One year ago today I, along with 76 other Peace Corps Trainees (we were not sworn in as Volunteers until June 18), stepped off the plane into Ukraine, and into the next phase of our lives. None of us knew what to expect – all we knew was that we had signed up to serve in a capacity greater than ourselves for 27 months, including training. Not everyone made it through the training, and not everyone has made it to the one-year mark. Life happens, people determine that this was not the best choice for them at this time in their lives, and a multitude of other reasons. That’s okay. The people who left are not better or worse than those of us who have stayed – it just was not the right “fit” for them. They have returned to the United States and gotten married, found employment, and done what is right for them.
But most of us have stayed. Out of the 77 who arrived, I believe 71 of us are still here – that is a pretty low turnover rate. We have people who came right out of college, and people who are retired, and people like me, who are somewhere in the middle (though there are not many of us). We are Community Developers and Youth Developers (those who came as part of Group 38). We have different ethnicities, education, religions, and come from different parts of the United States. We are all representatives of the U.S., each in our own way, and do our best to help the communities in which we live and work, and to learn from people here.
As a friend said to me this morning that sometimes it seems like yesterday, and sometimes like five years ago that we arrived. The time seems to have gone by quickly, yet so much has happened. If you read my blog, you have kept up on my experiences and some of my reflections. As I have mentioned before, because my blog is open, I don’t always say everything. It would not be right to say everything, because things can be taken out of context. So I hold back on the days where this country really frustrates me because I would not want to misrepresent things merely because I have had a bad day.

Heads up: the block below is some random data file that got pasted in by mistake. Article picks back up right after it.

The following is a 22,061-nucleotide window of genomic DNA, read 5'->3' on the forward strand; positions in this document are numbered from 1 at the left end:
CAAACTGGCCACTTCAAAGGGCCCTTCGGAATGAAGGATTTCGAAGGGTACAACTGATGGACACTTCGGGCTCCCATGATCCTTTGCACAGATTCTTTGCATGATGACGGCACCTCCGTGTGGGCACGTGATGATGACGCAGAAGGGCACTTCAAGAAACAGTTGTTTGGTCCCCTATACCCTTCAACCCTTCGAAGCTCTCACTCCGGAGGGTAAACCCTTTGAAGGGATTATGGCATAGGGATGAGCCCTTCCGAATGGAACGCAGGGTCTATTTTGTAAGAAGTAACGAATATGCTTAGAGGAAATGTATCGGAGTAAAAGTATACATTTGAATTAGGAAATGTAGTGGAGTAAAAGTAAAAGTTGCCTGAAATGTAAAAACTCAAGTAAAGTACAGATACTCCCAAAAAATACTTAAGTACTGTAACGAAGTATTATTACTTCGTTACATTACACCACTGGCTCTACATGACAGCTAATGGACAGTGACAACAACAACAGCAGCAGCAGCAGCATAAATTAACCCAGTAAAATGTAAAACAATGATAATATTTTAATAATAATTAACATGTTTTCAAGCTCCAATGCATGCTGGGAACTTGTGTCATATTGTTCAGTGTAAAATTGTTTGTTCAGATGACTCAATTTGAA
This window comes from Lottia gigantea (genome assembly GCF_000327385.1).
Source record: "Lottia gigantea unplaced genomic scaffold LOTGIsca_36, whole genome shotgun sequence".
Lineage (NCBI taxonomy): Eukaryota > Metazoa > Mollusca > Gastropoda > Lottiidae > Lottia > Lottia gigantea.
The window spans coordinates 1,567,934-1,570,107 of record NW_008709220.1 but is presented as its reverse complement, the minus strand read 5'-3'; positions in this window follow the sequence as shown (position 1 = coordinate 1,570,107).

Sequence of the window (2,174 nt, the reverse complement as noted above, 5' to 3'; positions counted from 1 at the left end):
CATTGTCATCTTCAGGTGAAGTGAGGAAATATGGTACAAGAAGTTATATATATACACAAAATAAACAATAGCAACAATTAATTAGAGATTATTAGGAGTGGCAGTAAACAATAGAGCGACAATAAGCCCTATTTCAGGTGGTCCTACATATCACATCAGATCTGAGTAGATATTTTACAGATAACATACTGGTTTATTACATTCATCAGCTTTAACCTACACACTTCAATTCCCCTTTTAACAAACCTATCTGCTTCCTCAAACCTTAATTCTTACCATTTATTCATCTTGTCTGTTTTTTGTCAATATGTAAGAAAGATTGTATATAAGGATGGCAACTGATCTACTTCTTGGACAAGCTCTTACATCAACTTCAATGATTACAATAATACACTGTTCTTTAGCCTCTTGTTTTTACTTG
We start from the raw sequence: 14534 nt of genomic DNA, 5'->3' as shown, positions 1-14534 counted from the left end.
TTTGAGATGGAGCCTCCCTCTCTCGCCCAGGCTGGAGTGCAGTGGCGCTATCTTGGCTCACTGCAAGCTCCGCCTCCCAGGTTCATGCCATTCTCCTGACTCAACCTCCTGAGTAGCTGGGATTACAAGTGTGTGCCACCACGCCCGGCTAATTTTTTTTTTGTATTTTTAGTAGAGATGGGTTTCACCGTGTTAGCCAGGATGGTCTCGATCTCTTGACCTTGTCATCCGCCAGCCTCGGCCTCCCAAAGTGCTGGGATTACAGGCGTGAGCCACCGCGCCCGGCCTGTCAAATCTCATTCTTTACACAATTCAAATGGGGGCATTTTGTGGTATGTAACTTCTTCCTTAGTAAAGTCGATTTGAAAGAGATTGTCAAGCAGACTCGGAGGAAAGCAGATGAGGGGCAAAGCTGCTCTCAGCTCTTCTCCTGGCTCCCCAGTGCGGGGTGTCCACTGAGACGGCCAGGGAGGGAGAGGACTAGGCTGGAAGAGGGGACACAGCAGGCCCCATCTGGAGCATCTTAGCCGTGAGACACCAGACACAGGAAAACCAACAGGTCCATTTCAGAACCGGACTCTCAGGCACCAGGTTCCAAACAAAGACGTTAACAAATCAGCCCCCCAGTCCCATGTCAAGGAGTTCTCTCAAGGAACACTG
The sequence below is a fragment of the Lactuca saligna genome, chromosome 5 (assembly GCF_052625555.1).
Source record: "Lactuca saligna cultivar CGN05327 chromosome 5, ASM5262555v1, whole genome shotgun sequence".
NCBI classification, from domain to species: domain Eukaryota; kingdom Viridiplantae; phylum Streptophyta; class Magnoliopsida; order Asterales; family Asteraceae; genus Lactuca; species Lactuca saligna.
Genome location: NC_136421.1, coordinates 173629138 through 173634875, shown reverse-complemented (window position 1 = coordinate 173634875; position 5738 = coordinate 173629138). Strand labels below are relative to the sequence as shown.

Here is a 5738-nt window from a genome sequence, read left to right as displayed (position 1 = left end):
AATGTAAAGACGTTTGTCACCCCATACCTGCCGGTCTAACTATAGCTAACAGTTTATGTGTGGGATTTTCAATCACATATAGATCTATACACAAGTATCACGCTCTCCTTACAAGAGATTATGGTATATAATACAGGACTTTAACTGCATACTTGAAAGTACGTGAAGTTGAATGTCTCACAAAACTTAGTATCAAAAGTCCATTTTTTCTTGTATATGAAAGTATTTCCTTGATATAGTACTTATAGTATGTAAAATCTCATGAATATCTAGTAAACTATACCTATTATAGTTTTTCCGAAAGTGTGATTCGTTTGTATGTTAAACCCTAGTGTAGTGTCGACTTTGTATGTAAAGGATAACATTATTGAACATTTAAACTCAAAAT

However, looking back through my blog I already see a progression, one which I hope continues. Living here changes a person. Whether a person thinks it will happen or not, it does, and the person is never quite the same for having had the experience of serving in Peace Corps and living in a country that is so very different from the United States. It makes you think about things differently and it makes you see things differently. You cannot help but to change, grow, develop – even the people who thought they were “too old” to do so.
At the moment, I am still trying to live in the “now” and not worry so much about what happens after Peace Corps. Some days I am more successful at it than others. I know what I want to happen, where I want to live, and what I want to do, for the first time in my life. But I am not there yet – I still have another 15 months here. Sometimes I wonder what I can accomplish, and other times hope to still do a lot.
As I write this, it is sunny and warm outside – so very different than my last post. I am finally not wearing a turtleneck and sweater every day, and walked home after work yesterday because it was nice enough to do so. Somehow, the advent of Spring seems appropriate – Spring is about new beginnings, and for me, so is Peace Corps. That is why my blog is called “Hitting the Reset Button” – after 40 years, 20 of which I spent not doing what I wanted to do and was never where I wanted to be, right now, for the first time in my life, I am exactly where I want to be, and doing maybe not exactly what I want to do, but certainly not working in a job that I hate. The old Peace Corps advertising tag line read “The Toughest Job You’ll Ever Love.” After a year here, I can understand why. It’s not easy, but Peace Corps is not about easy – it’s about giving of yourself to something bigger than yourself.
There’s something about hitting the one-year mark that feels similar to when I hit a certain age. You feel more comfortable in your surroundings, in your work, in yourself, but realize that life is about change and that tomorrow may be entirely different. But that’s okay, because, somehow, knowing I’ve already made it through a year here reassures me that the next one will somehow be easier.
On a side note – I remember when I was still a Nominee (after getting interviewed, you may get nominated, then you go through the approval process, then you get your invite, then you come and are a trainee), and my nomination was for Business Advising in Francophone Africa, one man, who did not know me very well, kept asking “So when are you going to Angola, anyway?” He never paid attention when I explained that I was nominated, and did not know where I was going, and it may turn out to be a different place than my nomination (I am now grateful that I kept that in mind, as so many people get hung up on their nomination that when it changes, they become upset). At one point he looked at me and said “I give you six months.” Well, I admit that I was upset – I mean, who did he think he was, this man, who did not even know me, to say such a thing?
But you know what? I’ve proven him wrong. I have to admit, it feels good to do so. And by the way, I stopped talking to him – he was no friend of mine anyway. All of the people who matter are those who believe in and support me.
Happy Anniversary to me and all of Peace Corps Ukraine Group 38!